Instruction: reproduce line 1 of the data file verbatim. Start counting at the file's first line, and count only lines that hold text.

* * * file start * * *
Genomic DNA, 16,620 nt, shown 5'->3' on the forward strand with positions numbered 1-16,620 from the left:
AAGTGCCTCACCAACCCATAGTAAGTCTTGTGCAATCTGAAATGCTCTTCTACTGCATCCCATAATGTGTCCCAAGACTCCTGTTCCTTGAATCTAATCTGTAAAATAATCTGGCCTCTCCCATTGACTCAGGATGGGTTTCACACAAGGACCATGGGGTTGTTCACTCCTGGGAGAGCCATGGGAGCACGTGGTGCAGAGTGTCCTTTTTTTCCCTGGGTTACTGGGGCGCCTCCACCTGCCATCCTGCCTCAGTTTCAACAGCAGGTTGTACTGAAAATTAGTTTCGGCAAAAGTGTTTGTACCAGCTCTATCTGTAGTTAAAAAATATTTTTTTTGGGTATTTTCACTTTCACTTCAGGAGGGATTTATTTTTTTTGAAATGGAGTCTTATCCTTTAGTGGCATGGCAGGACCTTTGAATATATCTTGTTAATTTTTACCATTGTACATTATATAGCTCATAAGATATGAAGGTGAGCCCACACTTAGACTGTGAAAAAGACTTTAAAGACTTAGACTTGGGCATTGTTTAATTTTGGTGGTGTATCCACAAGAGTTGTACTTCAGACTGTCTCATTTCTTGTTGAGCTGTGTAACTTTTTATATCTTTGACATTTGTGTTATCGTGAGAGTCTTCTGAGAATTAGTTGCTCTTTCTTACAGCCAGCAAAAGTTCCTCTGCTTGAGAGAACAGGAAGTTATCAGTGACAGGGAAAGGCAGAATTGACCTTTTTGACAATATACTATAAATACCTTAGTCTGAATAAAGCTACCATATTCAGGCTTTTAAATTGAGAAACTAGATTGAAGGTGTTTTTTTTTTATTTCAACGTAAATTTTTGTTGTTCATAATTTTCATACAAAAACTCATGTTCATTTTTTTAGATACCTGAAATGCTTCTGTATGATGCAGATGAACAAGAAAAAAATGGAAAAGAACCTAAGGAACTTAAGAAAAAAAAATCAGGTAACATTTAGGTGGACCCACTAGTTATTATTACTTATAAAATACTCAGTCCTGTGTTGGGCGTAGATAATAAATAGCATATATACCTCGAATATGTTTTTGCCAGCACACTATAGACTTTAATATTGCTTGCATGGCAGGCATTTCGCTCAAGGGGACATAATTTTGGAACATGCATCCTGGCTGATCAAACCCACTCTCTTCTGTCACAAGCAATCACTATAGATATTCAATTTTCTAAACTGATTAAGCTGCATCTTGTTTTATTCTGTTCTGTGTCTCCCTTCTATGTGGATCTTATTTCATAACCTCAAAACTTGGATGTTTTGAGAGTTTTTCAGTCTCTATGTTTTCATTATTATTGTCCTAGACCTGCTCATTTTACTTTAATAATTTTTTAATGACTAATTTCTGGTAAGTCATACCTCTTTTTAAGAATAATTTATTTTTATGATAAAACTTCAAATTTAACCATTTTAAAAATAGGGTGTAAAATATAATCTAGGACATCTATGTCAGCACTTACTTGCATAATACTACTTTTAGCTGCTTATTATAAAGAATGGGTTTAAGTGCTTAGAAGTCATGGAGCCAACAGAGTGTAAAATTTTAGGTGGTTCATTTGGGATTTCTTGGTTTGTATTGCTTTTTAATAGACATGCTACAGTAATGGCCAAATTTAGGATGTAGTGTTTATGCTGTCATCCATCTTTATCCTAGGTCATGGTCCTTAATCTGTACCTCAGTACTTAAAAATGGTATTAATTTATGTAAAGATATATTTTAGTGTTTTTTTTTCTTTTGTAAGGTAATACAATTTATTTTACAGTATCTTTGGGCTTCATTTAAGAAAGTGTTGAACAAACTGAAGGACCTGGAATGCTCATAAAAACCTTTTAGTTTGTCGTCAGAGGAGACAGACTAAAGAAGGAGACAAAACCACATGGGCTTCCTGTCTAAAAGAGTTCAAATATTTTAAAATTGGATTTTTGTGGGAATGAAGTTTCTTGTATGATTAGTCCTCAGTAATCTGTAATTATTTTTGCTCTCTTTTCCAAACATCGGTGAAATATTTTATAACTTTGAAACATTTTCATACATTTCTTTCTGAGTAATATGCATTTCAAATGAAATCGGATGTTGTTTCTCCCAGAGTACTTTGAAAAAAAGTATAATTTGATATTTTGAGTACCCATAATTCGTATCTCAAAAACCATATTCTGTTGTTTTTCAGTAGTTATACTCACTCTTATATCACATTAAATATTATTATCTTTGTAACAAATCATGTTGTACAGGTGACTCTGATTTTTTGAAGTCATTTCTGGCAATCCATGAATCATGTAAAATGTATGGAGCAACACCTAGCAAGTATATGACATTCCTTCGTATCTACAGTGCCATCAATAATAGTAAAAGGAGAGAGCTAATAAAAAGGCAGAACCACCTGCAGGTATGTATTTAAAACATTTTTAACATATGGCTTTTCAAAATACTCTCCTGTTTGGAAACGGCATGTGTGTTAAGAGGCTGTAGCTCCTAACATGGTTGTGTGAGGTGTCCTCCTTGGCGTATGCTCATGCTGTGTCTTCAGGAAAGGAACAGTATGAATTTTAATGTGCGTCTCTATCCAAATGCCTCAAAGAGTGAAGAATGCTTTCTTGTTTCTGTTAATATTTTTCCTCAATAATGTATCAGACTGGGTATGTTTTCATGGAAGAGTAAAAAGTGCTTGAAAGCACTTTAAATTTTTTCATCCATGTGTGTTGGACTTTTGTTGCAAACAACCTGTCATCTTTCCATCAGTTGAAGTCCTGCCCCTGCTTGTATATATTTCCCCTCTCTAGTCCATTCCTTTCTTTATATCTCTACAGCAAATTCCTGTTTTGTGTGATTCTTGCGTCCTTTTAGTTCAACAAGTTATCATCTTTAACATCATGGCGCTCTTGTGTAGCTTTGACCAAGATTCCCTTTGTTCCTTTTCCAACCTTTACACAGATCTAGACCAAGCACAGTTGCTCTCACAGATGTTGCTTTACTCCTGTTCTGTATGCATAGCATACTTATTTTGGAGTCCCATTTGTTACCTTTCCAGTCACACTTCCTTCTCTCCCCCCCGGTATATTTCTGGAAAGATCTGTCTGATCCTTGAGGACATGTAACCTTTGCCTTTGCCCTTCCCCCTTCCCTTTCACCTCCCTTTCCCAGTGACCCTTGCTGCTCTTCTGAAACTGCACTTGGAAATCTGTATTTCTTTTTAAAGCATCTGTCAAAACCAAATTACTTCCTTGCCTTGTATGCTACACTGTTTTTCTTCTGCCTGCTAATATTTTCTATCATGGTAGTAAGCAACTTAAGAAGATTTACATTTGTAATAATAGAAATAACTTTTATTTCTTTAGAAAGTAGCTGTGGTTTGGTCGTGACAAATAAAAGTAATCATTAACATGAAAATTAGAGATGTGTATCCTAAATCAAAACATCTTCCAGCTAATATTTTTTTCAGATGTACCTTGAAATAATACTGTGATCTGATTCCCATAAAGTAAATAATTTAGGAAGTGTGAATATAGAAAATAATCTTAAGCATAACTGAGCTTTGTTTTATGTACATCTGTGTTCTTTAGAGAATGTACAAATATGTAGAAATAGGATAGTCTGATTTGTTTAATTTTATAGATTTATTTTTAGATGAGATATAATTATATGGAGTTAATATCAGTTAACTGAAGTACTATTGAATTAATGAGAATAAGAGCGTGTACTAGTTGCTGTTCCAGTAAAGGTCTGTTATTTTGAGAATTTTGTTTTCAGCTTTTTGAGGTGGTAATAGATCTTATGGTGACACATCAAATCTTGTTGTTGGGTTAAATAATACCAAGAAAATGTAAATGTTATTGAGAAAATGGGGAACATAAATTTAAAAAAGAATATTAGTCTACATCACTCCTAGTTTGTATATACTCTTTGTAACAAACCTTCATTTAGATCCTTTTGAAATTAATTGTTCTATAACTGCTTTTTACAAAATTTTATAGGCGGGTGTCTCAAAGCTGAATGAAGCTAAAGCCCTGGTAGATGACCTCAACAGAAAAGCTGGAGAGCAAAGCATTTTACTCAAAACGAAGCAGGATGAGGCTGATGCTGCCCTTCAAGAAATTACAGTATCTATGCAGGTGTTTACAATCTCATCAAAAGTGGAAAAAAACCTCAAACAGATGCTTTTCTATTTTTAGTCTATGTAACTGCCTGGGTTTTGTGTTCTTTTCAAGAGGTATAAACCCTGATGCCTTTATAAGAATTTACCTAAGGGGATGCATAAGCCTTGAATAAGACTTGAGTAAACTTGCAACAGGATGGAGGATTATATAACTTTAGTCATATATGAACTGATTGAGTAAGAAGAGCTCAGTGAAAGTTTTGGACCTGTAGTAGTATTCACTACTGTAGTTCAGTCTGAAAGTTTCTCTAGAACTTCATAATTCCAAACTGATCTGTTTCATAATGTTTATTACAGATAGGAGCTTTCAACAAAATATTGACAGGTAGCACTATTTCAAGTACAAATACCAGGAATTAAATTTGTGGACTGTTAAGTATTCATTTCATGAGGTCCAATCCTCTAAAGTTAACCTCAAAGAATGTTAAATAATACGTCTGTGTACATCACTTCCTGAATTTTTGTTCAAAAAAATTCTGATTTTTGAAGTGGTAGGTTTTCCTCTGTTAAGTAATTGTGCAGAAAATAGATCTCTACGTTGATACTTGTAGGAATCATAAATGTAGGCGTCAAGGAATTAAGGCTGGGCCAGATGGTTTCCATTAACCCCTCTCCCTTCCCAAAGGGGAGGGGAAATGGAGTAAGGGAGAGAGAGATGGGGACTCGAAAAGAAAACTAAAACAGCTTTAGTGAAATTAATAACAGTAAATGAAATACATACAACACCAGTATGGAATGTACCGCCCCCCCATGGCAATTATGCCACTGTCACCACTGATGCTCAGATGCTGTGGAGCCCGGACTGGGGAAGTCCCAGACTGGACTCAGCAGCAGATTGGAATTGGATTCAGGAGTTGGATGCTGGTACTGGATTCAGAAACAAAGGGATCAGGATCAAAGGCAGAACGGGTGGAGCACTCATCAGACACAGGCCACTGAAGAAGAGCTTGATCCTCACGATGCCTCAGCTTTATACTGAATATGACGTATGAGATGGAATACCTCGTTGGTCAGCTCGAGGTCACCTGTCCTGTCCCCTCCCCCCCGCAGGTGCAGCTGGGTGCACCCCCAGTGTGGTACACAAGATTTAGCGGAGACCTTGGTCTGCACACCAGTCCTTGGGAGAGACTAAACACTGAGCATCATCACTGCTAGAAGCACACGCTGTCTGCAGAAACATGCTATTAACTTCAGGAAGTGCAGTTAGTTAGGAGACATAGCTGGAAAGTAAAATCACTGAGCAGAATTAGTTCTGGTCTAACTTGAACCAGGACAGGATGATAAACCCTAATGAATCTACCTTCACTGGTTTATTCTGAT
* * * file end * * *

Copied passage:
Genomic DNA, 16,620 nt, shown 5'->3' on the forward strand with positions numbered 1-16,620 from the left: